There have been many changes in appliance design over the last several decades, and one thing is for sure: our refrigerators have been supersized. Back ye olden days before refrigeration, people ate differently. Because there were fewer ways of keeping food from spoiling, it was eat fresh or bust. That meant food had to be grown locally and eaten quickly, and often meant making daily purchases from local independent bakers, butchers, and dairy farmers. Ubiquitous refrigeration more or less put an end to that – if one can keep a gallon of milk for a couple weeks and fruits and vegetables, meat, poultry, or fish frozen until the apocalypse.
With the motivation of necessity gone, convenience reigns supreme, and it’s all too easy to stuff the fridge full of food, forget it, and pull out a Tupperware container of moldy goo a month later. By reducing your refrigerator space, you can make it less convenient to eat old food, saving you money by reducing the amount of food going bad in the back of your fridge.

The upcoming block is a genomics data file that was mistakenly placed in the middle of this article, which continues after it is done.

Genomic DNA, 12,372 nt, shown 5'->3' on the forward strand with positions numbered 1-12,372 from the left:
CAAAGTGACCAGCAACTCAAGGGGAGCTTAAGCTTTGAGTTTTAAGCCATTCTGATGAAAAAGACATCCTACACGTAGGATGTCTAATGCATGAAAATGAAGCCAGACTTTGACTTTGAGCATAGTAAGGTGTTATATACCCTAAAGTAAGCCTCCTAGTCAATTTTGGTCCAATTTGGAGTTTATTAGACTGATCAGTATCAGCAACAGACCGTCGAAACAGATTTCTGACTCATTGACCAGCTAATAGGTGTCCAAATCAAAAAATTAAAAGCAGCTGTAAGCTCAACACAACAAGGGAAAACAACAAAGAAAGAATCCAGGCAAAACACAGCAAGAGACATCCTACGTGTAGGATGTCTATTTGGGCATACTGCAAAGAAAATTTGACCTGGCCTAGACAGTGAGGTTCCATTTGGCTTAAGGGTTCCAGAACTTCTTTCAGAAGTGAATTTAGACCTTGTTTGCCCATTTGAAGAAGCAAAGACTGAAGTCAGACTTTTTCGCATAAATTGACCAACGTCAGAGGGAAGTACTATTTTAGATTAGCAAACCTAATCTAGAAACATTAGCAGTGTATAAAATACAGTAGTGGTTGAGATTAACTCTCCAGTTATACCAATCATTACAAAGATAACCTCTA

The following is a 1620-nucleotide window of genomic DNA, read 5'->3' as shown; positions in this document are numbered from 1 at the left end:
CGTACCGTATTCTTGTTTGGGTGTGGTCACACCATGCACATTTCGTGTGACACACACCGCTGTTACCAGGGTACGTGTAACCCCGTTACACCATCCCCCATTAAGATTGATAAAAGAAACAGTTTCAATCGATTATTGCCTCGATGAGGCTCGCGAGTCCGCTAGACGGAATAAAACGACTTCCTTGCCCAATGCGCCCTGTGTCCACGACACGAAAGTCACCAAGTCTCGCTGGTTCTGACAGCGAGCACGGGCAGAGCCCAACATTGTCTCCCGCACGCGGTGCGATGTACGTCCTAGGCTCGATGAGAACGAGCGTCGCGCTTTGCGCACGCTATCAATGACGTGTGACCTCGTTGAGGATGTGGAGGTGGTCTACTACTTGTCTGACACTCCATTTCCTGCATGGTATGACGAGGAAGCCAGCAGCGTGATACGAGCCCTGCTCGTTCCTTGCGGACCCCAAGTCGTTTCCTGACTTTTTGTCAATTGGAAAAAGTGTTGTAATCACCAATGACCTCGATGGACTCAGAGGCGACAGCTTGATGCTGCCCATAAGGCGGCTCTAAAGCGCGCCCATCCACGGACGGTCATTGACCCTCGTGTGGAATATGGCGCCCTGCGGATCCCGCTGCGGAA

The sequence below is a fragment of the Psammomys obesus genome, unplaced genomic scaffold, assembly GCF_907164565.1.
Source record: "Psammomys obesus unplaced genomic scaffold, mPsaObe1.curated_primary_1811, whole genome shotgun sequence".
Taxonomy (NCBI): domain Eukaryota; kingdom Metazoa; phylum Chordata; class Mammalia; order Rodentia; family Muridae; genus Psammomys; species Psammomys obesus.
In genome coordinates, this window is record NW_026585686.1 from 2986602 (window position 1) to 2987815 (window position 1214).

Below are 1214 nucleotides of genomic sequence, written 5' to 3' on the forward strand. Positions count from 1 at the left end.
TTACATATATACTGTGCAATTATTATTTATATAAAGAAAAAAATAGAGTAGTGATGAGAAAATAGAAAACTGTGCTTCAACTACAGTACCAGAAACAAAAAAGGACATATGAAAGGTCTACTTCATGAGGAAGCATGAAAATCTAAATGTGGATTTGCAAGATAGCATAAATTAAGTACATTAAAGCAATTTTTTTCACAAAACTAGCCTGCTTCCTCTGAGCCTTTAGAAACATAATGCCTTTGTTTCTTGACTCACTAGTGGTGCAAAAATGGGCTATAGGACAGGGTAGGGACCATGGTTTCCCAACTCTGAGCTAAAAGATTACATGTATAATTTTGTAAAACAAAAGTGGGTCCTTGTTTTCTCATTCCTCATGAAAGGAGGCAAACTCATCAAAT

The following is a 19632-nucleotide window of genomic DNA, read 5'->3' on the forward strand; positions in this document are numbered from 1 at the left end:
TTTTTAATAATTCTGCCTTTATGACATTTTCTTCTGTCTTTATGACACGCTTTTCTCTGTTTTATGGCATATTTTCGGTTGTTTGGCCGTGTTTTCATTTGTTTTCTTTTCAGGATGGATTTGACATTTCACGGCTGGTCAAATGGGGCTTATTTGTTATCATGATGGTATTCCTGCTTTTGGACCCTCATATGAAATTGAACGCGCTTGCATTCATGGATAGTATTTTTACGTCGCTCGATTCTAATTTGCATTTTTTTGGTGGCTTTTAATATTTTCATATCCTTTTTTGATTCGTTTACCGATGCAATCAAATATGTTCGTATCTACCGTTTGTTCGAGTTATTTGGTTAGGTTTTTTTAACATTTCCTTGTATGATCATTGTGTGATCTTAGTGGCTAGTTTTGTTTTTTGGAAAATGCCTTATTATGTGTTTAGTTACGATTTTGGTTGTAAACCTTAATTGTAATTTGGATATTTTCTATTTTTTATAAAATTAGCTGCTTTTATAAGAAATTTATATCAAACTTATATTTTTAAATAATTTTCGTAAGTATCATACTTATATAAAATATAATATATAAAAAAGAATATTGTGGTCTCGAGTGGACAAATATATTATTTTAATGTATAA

Below are a few things to consider when thinking about the size of your fridge.
1. Compact Refrigerators Aren’t Just for Apartments
Once the domain of places that simply didn’t have the space for a full sized huge refrigerators, compact refrigerators and mini fridges might actually deserve a spot in a home, no matter what the size of the kitchen. While this might seem counter-intuitive (big house, big family, big fridge), it is amazing how easy it is to pile up food nobody is going to eat. A compact refrigerator is a little like a food diary that way – it forces one to look at one’s eating habits and figure out what’s going to waste and why.